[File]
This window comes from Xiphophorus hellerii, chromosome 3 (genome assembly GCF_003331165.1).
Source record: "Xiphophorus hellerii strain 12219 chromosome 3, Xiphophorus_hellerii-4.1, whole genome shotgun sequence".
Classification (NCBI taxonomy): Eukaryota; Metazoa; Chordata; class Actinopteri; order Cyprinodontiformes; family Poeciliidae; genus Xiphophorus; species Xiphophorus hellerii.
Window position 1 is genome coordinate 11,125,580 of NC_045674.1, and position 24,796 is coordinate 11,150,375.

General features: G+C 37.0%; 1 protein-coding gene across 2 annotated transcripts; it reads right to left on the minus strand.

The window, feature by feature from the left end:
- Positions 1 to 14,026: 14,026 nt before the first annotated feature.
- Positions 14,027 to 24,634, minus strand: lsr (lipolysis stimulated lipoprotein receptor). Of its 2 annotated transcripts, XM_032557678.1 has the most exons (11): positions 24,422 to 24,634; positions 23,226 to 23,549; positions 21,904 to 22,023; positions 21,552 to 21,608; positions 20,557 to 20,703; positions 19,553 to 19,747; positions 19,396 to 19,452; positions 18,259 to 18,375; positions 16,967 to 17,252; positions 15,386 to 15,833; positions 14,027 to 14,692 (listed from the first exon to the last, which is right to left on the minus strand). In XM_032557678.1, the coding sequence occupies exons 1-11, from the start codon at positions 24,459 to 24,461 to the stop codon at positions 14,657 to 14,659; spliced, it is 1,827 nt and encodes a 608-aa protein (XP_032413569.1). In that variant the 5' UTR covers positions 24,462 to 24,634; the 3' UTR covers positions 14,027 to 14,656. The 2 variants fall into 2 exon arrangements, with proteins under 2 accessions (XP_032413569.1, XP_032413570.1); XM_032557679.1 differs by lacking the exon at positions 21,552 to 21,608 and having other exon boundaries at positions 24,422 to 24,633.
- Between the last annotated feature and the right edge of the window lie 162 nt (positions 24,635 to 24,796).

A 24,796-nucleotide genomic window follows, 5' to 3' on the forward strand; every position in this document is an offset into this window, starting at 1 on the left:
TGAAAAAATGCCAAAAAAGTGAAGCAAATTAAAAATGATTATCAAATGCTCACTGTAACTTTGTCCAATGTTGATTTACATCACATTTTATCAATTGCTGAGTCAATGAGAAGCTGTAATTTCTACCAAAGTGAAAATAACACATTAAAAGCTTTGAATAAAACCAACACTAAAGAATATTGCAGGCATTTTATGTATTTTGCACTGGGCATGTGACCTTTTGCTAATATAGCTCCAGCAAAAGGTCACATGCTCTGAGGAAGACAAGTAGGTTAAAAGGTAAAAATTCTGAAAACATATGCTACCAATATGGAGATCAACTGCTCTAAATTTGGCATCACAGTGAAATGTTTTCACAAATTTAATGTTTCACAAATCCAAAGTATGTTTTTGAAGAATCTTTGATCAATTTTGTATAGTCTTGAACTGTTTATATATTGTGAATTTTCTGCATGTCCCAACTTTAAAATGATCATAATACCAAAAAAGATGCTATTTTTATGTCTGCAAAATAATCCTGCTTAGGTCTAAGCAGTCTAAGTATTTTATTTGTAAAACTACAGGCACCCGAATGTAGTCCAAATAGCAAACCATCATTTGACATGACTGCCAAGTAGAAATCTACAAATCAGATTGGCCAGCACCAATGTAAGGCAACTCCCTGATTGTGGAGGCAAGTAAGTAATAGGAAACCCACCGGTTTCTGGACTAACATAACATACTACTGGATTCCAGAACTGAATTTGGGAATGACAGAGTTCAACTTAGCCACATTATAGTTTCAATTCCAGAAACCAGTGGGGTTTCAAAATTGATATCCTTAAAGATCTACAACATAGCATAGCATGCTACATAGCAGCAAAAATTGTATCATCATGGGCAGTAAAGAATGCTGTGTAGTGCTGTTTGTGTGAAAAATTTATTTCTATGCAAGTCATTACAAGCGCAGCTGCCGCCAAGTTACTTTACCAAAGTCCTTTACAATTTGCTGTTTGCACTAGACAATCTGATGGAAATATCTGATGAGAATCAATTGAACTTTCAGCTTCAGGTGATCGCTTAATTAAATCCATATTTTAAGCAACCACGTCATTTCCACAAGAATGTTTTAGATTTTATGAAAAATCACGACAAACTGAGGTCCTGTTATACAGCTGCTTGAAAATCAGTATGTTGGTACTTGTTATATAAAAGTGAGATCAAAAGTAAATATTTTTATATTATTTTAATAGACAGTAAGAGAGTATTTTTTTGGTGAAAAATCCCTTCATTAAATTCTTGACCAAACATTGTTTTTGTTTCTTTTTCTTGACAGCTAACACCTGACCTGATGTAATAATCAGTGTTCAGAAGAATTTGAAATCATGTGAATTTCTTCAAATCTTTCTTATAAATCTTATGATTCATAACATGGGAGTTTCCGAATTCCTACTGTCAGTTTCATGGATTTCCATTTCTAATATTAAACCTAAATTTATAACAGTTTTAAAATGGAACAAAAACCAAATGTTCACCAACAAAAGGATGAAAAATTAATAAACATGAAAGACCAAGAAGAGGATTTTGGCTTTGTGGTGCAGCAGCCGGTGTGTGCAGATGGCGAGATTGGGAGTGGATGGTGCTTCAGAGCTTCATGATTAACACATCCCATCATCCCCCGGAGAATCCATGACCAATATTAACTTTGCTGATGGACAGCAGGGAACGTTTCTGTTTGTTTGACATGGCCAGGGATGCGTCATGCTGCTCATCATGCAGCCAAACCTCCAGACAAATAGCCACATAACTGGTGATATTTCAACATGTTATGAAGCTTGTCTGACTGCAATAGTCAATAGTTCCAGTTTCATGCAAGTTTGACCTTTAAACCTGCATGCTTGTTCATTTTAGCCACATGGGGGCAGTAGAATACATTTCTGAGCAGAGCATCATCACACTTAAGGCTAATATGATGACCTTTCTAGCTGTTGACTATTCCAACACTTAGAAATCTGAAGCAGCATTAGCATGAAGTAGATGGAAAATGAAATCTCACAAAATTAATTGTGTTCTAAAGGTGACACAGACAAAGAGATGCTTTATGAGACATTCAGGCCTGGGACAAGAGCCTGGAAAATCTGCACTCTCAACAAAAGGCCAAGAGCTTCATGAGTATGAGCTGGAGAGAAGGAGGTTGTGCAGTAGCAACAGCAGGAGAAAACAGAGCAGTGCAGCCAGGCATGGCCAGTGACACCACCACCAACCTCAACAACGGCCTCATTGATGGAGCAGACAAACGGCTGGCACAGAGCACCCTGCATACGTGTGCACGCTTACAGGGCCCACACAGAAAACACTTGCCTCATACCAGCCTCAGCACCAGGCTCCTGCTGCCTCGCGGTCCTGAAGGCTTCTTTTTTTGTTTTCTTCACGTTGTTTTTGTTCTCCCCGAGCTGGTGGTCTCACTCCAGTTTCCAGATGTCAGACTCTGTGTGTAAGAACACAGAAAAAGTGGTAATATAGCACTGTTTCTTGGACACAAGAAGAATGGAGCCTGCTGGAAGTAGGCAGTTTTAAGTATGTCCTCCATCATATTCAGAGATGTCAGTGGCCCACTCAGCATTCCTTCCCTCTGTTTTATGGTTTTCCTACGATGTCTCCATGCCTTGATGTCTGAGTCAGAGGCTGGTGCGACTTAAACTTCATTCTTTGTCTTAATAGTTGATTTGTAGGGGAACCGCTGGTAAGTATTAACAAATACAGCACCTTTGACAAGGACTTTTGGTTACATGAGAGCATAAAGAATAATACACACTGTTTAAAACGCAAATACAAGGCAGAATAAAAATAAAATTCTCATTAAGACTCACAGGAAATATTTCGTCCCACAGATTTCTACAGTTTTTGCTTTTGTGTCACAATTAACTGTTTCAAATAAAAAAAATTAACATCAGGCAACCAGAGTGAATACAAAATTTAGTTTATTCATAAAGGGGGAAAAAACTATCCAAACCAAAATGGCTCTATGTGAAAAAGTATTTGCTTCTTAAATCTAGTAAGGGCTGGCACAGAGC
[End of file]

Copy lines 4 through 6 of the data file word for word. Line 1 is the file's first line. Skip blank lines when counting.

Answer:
Window position 1 is genome coordinate 11,125,580 of NC_045674.1, and position 24,796 is coordinate 11,150,375.

General features: G+C 37.0%; 1 protein-coding gene across 2 annotated transcripts; it reads right to left on the minus strand.

The window, feature by feature from the left end: